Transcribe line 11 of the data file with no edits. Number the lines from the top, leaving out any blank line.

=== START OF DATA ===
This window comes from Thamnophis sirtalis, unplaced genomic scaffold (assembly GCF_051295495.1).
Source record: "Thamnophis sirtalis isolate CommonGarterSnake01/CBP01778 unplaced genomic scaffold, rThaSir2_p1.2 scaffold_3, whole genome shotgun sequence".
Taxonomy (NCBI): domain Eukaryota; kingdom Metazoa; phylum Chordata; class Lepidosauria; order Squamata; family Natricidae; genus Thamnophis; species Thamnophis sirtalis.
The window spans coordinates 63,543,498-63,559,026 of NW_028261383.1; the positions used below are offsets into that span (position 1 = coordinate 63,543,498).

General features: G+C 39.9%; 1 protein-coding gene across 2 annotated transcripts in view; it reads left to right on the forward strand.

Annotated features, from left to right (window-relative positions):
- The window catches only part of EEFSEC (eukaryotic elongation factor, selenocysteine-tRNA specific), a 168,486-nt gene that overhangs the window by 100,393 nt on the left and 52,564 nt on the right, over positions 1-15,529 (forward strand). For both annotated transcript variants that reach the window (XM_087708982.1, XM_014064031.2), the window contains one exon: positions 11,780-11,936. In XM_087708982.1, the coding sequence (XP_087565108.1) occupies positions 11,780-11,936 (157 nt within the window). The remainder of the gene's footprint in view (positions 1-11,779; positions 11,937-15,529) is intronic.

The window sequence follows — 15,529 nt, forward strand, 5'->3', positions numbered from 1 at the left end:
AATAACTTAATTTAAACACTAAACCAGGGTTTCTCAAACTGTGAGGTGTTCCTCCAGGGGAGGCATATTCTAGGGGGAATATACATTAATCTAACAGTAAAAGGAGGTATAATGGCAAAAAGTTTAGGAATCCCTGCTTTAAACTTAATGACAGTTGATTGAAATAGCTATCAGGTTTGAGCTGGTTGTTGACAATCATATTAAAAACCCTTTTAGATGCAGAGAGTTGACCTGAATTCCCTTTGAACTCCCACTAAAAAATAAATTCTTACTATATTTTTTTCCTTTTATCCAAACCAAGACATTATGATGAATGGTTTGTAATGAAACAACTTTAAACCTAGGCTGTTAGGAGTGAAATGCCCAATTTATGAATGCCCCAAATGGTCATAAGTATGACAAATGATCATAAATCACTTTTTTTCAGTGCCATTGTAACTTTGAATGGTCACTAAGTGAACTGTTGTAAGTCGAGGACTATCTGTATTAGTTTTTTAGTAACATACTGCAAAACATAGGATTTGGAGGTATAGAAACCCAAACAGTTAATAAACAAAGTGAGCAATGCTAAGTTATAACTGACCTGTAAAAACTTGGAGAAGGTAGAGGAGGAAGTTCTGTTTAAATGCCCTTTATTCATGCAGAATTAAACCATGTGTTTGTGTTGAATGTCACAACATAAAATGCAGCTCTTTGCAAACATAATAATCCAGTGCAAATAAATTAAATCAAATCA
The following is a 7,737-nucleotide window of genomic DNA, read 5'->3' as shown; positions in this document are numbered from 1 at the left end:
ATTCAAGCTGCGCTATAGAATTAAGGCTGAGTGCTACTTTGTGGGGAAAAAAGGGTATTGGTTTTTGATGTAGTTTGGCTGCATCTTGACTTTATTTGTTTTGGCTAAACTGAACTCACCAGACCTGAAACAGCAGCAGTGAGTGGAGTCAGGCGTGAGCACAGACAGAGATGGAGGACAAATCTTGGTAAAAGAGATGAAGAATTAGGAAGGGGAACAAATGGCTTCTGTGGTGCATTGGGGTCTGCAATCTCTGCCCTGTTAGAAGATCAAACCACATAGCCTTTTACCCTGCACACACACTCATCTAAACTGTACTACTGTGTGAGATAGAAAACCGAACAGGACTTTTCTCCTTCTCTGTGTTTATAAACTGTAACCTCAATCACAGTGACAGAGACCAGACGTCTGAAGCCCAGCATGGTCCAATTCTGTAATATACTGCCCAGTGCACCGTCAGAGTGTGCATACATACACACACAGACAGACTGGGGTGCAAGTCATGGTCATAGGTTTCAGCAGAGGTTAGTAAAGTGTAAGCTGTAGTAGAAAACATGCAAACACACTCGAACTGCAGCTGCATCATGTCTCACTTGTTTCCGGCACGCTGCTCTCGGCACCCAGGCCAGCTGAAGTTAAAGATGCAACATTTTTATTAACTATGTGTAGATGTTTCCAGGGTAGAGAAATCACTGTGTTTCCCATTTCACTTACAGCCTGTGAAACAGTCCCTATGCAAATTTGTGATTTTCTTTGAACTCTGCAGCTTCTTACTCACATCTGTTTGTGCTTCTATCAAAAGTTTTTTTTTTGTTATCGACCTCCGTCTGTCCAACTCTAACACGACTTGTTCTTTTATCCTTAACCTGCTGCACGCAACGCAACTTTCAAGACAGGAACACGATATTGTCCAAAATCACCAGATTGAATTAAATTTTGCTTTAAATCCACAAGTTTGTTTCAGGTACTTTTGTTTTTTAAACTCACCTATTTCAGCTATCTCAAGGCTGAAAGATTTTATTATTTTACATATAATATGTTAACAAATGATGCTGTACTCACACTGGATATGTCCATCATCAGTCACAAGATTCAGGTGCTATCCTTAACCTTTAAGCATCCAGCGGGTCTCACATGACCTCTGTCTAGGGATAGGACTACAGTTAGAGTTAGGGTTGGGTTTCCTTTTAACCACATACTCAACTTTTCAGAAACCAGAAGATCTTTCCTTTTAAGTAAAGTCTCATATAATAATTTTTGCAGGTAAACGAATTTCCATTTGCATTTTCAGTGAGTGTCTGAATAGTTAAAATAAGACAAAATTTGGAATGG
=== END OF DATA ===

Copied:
ATTCAAGCTGCGCTATAGAATTAAGGCTGAGTGCTACTTTGTGGGGAAAAAAGGGTATTGGTTTTTGATGTAGTTTGGCTGCATCTTGACTTTATTTGTTTTGGCTAAACTGAACTCACCAGACCTGAAACAGCAGCAGTGAGTGGAGTCAGGCGTGAGCACAGACAGAGATGGAGGACAAATCTTGGTAAAAGAGATGAAGAATTAGGAAGGGGAACAAATGGCTTCTGTGGTGCATTGGGGTCTGCAATCTCTGCCCTGTTAGAAGATCAAACCACATAGCCTTTTACCCTGCACACACACTCATCTAAACTGTACTACTGTGTGAGATAGAAAACCGAACAGGACTTTTCTCCTTCTCTGTGTTTATAAACTGTAACCTCAATCACAGTGACAGAGACCAGACGTCTGAAGCCCAGCATGGTCCAATTCTGTAATATACTGCCCAGTGCACCGTCAGAGTGTGCATACATACACACACAGACAGACTGGGGTGCAAGTCATGGTCATAGGTTTCAGCAGAGGTTAGTAAAGTGTAAGCTGTAGTAGAAAACATGCAAACACACTCGAACTGCAGCTGCATCATGTCTCACTTGTTTCCGGCACGCTGCTCTCGGCACCCAGGCCAGCTGAAGTTAAAGATGCAACATTTTTATTAACTATGTGTAGATGTTTCCAGGGTAGAGAAATCACTGTGTTTCCCATTTCACTTACAGCCTGTGAAACAGTCCCTATGCAAATTTGTGATTTTCTTTGAACTCTGCAGCTTCTTACTCACATCTGTTTGTGCTTCTATCAAAAGTTTTTTTTTTGTTATCGACCTCCGTCTGTCCAACTCTAACACGACTTGTTCTTTTATCCTTAACCTGCTGCACGCAACGCAACTTTCAAGACAGGAACACGATATTGTCCAAAATCACCAGATTGAATTAAATTTTGCTTTAAATCCACAAGTTTGTTTCAGGTACTTTTGTTTTTTAAACTCACCTATTTCAGCTATCTCAAGGCTGAAAGATTTTATTATTTTACATATAATATGTTAACAAATGATGCTGTACTCACACTGGATATGTCCATCATCAGTCACAAGATTCAGGTGCTATCCTTAACCTTTAAGCATCCAGCGGGTCTCACATGACCTCTGTCTAGGGATAGGACTACAGTTAGAGTTAGGGTTGGGTTTCCTTTTAACCACATACTCAACTTTTCAGAAACCAGAAGATCTTTCCTTTTAAGTAAAGTCTCATATAATAATTTTTGCAGGTAAACGAATTTCCATTTGCATTTTCAGTGAGTGTCTGAATAGTTAAAATAAGACAAAATTTGGAATGG